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McKelvey School of Engineering

Brown School

ESE Defense: Jinran Qie

Thursday, February 22 | 2:00 PM - 3:00 PM

Stephen F. & Camilla T. Brauer Hall, 3015
6548 Forest Park Pkwy, St. Louis, MO 63112, USA

Design, Fabrication, and Characterization of Micro/Nano Photonic Structures for Light Control and Computational Multimodal Sensing

Abstract: Light waves can carry information in the form of amplitude, phase, spectrum, polarization, and propagation direction. Manipulating the light propagation and detecting the carried information are of fundamental importance, as they enable broad applications in optical communication, sensing, spectroscopy, and imaging. With the increasing demand for portable and integrated devices, wave interactions with various miniature optical structures have been extensively investigated. Particularly, whispering gallery mode (WGM) resonators have emerged as great candidates for studying light-matter interactions and controlling light transport due to their high quality factor, tight mode volume, and flexible tunability of operation conditions. In addition, flat optical structures with material properties controllable at the wavelength scale allow for the effective engineering of light transmission in free space. By integrating these planar structures with detector arrays and computational methods enhanced by machine learning, we could capture multiple types of optical information simultaneously at an unprecedent level of compactness. This is in contrast to traditional bulky systems and may open up new avenues for portable healthcare and consumer electronics.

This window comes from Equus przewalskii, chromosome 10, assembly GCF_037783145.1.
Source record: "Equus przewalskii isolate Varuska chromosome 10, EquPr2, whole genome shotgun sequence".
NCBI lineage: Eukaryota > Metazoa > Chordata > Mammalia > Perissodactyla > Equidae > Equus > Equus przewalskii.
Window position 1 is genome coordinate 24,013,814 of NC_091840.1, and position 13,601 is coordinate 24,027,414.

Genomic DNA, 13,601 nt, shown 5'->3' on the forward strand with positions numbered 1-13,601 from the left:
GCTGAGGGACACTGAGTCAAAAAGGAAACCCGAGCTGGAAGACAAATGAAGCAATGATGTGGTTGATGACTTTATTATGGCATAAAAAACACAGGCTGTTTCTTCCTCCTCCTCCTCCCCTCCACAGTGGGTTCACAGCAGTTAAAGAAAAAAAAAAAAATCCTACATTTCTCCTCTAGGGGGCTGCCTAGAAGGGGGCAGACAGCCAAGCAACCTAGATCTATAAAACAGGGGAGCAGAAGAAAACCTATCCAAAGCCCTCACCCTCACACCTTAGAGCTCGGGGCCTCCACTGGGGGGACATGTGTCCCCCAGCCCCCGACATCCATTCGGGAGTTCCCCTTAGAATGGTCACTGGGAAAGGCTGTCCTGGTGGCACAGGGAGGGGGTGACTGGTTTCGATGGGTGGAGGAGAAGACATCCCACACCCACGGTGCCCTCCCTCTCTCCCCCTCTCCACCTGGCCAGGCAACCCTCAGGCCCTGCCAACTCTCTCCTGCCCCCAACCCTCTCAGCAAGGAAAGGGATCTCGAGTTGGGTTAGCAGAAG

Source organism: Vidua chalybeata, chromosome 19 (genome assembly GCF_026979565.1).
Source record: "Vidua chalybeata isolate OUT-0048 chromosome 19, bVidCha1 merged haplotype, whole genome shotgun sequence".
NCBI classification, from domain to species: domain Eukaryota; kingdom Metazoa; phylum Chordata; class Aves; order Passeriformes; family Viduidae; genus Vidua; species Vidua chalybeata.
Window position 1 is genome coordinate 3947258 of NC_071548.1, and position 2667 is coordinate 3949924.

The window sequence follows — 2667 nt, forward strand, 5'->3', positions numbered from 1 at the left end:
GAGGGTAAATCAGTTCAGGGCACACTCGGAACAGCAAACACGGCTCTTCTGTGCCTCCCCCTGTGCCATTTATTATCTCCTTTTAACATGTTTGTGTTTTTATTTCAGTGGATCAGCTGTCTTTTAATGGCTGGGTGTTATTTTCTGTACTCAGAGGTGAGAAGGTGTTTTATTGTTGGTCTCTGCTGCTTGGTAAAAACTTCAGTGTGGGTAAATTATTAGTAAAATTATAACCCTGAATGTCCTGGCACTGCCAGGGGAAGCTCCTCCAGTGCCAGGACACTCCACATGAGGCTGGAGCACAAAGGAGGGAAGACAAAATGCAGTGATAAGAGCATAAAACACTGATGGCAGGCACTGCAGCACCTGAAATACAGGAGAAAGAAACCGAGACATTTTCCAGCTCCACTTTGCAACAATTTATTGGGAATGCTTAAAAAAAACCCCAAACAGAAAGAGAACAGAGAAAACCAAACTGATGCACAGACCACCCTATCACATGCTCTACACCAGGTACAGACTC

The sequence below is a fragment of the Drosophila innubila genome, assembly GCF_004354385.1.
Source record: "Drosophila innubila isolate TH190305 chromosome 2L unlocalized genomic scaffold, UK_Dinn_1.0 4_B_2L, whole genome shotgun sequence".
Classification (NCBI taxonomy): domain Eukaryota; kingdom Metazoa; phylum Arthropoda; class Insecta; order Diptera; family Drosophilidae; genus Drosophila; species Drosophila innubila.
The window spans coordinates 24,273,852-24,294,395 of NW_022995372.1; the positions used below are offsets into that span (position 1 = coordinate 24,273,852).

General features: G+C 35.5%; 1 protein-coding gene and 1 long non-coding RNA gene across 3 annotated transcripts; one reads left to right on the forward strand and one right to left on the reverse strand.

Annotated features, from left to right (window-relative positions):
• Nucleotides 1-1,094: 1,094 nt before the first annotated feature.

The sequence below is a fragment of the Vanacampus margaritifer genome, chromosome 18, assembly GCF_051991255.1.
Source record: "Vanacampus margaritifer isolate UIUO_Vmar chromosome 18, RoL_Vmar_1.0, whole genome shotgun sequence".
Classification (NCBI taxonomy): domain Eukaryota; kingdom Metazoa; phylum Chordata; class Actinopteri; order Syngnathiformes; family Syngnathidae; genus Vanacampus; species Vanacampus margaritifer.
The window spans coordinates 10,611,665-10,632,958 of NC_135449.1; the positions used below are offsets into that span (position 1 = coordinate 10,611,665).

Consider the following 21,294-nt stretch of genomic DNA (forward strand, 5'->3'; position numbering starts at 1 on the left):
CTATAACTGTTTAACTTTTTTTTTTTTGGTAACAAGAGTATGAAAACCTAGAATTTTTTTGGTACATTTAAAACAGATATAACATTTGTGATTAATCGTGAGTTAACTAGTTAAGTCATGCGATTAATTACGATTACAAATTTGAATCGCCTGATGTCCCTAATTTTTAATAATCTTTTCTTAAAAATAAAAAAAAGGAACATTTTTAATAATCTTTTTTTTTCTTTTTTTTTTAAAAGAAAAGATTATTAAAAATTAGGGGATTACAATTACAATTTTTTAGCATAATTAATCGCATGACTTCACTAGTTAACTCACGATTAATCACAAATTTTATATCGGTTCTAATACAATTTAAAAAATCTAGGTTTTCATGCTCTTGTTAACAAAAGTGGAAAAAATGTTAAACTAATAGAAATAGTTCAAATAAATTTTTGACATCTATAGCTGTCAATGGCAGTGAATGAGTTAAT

In this dissertation, we first demonstrate the control of light transport using a WGM microresonator. We provide theoretical and experimental evidence for nonreciprocal light transmission by leveraging the asymmetric mode coupling and optical nonlinearity. Second, we introduce optically functionalized image sensors designed for computational multimodal sensing, including the retrieval of spectrum, polarization, and angle information from incident light. We present the single-shot spectral sensing using photonic crystal slabs and computational reconstruction and explore the capability to further obtain the polarization information of the input light. The practical application of the polarization-sensitive spectrometer is also investigated. Lastly, we demonstrate an angle-sensitive image sensor by integrating a layer of metal apertures on top and showcase its potential for wavefront imaging.

Event Type



McKelvey School of Engineering


Science & Technology

Electrical & Systems Engineering


Event Contact

Aaron Beagle | abeagle@wustl.edu

Speaker Information

Jinran Qie

P.I. Lan Yang

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